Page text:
Although the parties announced it as a merger, Embarcadero Bank is buying Coronado First Bank in a stock and cash deal that would pay Coronado First shareholders the tangible book value for each of their shares.
At the time the deal was announced on March 22, Coronado First’s tangible book value as of the fourth quarter was $6.70, above its market price of about $5. On an aggregate basis, that would mean Embarcadero is paying about $9.3 million.
The impetus for the deal is both banks are trying to grow, but are facing obstacles as single entities. In Coronado First’s case, it needs additional capital. Embarcadero has the strongest capital base of any bank in the region with $21.2 million as of Dec. 31, but it has had trouble finding borrowers.
Both banks, among the smallest lenders in the area, also expect to gain cost savings from combining their operations, and eliminating a number of management jobs.
Embarcadero CEO Maria Kunac said some of the biggest savings would come from combined computer systems and services that each bank now has to pay for individually.
The banks may also reduce costs by eliminating space. Each bank has a downtown location, and the lease for Embarcadero’s sole office at 110 W. A Street expires at the end of the year.
Kunac said the bank will likely retain Coronado First’s India Street office for its deposit gathering ability.
The deal requires the approval of both banks’ shareholders, the Federal Deposit Insurance Corp., and the California Department of Financial Institutions. A date for the special shareholders meetings hasn’t been set.
Assuming the transaction is approved, and it’s almost a slam-dunk, the new bank, to be called Coronado First, would have total assets of $118 million, and total shareholders equity of about $25 million, and three branches, the banks said.
Following the transaction, the new bank would have an equity to asset ratio of more than 21 percent, far in excess of regulatory minimums, and enough to grow its loan portfolio by double digit rates.
Neither of these banks has set the world on fire in terms of growth or profits. Last year, Coronado First reported a net loss of $111,000 compared with a net loss in 2009 of $1.7 million. It’s never made a profit since opening in 2005.
Embarcadero, which raised a record $21 million in capital when it opened in 2006, reported net income of $420,000 compared with a net loss in the prior year of $481,000.
After the sale closes, the president and chief executive for the bank will be Embarcadero CEO Maria Kunac. Current Coronado First CEO Bruce Ives agreed to take the job of chief operating officer. Coronado First’s Chairman Barbara DeMichele will serve as chairman of the new bank, and Embarcadero’s Chairman Jerry Suppa will have a seat on the board, which may have as many as 11 members, Kunac said.
Kunac said there will be a few layoffs from the transaction, but declined to give the number. The combined staffs for the banks total 34.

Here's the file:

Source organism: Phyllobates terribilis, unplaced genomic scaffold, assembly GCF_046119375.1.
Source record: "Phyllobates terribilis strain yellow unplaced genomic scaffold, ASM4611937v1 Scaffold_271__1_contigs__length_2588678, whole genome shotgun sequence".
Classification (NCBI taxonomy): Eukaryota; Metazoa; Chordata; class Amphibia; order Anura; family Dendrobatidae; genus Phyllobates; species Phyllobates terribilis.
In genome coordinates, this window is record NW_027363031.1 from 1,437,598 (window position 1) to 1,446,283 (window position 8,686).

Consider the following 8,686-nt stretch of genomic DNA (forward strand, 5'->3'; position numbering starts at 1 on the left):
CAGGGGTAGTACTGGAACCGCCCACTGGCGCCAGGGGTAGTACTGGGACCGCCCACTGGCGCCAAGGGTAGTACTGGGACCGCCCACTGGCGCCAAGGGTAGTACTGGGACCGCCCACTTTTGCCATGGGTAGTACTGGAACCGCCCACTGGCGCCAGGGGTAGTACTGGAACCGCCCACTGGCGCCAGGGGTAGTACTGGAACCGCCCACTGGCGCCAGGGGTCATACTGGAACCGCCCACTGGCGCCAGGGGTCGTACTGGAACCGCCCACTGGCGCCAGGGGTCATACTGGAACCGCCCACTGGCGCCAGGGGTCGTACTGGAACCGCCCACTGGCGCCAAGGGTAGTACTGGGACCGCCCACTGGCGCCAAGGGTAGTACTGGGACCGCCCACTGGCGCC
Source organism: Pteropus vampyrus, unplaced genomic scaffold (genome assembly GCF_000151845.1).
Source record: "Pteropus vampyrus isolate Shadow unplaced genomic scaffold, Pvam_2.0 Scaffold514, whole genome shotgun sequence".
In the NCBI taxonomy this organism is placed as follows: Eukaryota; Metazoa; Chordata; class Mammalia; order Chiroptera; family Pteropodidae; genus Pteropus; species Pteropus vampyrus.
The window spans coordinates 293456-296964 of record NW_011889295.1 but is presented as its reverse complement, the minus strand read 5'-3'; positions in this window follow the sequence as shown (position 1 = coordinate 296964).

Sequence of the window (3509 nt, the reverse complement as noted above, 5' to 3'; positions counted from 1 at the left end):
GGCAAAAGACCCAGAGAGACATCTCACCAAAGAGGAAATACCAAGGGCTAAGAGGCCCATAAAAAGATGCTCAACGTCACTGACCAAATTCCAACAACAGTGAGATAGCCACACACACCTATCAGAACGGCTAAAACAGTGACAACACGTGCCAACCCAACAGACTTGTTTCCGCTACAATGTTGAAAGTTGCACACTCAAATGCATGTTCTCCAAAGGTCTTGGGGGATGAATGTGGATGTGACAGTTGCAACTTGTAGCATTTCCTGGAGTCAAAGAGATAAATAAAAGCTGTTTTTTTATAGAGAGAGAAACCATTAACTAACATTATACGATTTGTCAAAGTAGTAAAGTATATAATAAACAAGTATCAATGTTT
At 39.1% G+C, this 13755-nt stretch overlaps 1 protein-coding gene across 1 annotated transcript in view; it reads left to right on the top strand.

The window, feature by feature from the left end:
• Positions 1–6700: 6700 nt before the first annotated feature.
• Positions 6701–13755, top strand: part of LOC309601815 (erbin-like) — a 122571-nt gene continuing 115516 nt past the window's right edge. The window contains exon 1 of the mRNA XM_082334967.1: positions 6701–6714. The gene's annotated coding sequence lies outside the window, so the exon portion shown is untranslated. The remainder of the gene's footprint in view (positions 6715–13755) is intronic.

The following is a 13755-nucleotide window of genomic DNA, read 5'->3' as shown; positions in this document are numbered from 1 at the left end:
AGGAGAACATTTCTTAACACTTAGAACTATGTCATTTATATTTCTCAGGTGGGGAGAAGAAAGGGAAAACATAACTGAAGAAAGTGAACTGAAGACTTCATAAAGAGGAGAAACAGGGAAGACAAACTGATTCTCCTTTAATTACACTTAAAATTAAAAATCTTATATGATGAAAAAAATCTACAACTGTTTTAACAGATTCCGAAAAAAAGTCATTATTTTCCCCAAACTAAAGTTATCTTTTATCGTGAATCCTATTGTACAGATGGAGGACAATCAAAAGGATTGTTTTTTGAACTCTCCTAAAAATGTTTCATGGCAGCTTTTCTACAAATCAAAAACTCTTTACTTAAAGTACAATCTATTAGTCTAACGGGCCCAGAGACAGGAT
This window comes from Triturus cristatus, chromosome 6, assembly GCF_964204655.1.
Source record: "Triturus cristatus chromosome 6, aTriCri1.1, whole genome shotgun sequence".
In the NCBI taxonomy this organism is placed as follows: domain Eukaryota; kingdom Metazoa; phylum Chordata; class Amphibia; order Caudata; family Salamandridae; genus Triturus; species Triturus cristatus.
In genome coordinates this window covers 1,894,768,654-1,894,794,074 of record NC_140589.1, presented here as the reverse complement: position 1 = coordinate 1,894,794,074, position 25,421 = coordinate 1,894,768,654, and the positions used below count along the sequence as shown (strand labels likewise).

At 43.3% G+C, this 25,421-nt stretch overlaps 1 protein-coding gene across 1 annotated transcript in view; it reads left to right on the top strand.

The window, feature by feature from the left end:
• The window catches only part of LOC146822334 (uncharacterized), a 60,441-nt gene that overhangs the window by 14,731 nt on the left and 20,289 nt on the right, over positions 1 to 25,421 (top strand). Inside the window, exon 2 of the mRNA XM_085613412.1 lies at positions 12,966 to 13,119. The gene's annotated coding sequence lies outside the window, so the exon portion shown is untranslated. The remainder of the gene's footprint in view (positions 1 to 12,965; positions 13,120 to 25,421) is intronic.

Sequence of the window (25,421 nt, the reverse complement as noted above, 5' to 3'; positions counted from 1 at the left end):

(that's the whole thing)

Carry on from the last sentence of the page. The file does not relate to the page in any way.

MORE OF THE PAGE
Mike Perry, CEO of San Diego Trust Bank, said the continued search by more banks for capital in this difficult economy plus a push to control expenses will result in more community banks joining forces.
“If you need capital, and are struggling to find capital or struggling with problem loans, this (merging or selling) is a way to alleviate those challenges,” Perry said.
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SBA Road Show Comes to San Diego: The U.S. Small Business Administration is in the midst of a Jobs Act Tour which began last month, and is scheduled to make a stop in San Diego April 11.
The purpose of the tour is to alert small businesses and entrepreneurs about the tools and resources provided by the SBA especially after passage of the Small Business Jobs Act in September.
Among the law’s key provisions is a commercial real estate refinancing loan product offered through the SBA’s 504 program, and a Small Loan Advantage product that has a ceiling of $250,000.
Other areas to be covered at the free event are opportunities for accessing capital; resources available for counseling and training; exporting opportunities for small businesses; and several roundtables featuring representatives from SBA lending banks.
The event begins at 9 a.m. and will be held at the Scottish Rite Event Center at 1895 Camino del Rio S. in Mission Valley.
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BofA plans to hires more bankers: Bank of America was already doing a hefty book of business in terms of small business lending, but aims to boost its numbers this year.
On March 28, the Charlotte, N.C.-based bank that is the largest in the nation announced it is hiring more than 1,000 new small business bankers throughout the country.
BofA already hired 110 bankers for this role in the Los Angeles region, and said it will hire 26 in the San Diego region. The bank said the bankers will consult with small business owners at their shops and assess their deposit, credit and cash management needs.
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SBA Scorecard: SBA lending within the San Diego district for the 2011 fiscal year continues on a pace well ahead of the prior fiscal year, according to the latest report issued by the district.
For the first five months through the end of February, there were 310 loans made in the local district for a total dollar amount of $167 million. That compared with the like period of the 2010 fiscal year when the district counted 246 SBA loans for $107 million.
Send any news about locally based financial institutions to Mike Allen via email at email@example.com. He can be reached at 858-277-6359.